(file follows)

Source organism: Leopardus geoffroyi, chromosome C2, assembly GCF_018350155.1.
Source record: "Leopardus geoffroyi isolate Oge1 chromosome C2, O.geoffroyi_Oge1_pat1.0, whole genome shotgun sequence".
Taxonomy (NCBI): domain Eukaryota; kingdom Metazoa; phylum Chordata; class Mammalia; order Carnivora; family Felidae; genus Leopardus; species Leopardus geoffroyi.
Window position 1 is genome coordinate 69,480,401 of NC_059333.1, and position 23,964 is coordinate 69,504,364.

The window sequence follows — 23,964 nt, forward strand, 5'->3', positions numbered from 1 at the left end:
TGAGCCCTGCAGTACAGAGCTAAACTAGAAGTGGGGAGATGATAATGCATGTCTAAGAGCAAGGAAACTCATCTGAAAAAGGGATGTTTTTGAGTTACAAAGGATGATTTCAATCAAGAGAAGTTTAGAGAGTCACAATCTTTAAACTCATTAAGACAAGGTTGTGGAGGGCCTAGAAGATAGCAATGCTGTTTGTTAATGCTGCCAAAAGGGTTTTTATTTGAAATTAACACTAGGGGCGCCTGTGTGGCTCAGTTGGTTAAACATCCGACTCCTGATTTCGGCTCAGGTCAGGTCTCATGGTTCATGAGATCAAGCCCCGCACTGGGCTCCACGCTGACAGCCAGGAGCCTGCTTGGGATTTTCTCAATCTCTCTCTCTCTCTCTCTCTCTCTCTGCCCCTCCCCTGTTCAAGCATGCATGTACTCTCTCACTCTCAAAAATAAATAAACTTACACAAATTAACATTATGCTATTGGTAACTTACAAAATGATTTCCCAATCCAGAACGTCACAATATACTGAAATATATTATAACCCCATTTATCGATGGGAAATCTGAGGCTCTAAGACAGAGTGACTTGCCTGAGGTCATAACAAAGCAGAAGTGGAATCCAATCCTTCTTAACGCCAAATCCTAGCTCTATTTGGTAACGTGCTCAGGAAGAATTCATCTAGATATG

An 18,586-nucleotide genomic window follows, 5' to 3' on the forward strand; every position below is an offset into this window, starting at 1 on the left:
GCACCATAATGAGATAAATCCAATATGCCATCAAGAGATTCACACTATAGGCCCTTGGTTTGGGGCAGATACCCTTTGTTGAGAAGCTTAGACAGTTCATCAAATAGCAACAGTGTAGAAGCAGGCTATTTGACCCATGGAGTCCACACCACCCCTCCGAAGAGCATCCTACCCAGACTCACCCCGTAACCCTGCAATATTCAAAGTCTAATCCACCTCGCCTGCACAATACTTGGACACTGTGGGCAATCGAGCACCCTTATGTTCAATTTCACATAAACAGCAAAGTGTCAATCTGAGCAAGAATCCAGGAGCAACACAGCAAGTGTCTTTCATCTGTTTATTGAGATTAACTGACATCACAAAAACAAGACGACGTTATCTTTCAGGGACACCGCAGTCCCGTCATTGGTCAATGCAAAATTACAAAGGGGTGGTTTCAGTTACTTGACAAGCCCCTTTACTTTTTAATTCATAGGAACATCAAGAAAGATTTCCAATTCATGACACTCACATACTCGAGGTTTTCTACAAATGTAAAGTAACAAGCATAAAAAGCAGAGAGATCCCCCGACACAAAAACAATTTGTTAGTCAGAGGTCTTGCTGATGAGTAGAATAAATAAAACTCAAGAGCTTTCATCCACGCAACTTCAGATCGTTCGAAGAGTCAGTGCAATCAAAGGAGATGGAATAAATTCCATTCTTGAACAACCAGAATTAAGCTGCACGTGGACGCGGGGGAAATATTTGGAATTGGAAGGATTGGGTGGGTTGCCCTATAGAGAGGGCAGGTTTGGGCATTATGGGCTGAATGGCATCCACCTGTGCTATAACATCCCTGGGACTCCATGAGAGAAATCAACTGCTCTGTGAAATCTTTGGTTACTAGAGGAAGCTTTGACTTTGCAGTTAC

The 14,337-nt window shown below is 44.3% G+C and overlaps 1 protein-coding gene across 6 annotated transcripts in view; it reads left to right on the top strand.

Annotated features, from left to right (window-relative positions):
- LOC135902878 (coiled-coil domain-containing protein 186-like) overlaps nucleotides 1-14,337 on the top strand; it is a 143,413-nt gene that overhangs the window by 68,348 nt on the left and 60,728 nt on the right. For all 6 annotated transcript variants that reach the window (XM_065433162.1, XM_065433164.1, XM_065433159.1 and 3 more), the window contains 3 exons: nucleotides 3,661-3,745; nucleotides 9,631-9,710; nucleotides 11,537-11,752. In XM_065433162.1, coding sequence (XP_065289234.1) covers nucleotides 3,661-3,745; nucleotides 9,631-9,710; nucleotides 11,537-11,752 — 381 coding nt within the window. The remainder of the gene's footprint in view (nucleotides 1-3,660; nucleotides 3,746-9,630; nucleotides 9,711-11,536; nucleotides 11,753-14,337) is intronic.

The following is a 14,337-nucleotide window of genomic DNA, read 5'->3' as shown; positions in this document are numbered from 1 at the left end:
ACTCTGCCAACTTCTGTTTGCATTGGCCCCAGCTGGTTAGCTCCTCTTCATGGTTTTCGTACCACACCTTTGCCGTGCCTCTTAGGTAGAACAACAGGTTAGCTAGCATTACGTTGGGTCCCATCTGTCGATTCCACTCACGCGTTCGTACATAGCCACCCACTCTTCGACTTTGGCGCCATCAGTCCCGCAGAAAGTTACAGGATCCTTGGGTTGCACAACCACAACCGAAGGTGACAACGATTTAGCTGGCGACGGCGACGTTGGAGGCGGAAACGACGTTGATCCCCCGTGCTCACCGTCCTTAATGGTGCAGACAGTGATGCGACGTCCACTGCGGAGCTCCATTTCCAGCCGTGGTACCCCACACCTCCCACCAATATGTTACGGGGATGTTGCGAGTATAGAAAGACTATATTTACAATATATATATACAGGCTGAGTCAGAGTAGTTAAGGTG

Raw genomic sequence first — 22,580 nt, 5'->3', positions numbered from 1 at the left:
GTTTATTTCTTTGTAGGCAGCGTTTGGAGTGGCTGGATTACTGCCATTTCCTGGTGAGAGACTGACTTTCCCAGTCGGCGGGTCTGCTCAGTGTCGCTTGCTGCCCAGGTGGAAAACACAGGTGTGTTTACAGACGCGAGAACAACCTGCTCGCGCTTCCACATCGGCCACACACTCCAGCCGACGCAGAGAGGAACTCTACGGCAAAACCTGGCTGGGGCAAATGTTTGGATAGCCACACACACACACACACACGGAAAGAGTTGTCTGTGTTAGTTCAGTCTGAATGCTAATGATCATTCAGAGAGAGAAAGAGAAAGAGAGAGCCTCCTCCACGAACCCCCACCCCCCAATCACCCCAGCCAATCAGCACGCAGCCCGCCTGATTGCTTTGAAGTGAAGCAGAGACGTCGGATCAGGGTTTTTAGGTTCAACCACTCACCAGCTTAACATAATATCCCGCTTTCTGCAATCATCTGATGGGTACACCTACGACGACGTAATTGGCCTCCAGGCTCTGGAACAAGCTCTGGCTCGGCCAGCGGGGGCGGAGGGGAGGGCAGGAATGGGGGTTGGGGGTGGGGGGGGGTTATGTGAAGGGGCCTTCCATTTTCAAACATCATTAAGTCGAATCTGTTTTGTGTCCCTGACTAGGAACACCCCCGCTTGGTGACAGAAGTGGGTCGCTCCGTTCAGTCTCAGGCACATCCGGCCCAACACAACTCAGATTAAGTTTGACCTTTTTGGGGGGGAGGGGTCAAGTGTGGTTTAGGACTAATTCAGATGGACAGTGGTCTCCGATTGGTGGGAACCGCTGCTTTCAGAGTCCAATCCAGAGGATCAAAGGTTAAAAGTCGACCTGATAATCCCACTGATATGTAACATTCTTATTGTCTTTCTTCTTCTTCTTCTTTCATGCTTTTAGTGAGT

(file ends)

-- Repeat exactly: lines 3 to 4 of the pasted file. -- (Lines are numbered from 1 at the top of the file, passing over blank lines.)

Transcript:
Taxonomy (NCBI): domain Eukaryota; kingdom Metazoa; phylum Chordata; class Mammalia; order Carnivora; family Felidae; genus Leopardus; species Leopardus geoffroyi.
Window position 1 is genome coordinate 69,480,401 of NC_059333.1, and position 23,964 is coordinate 69,504,364.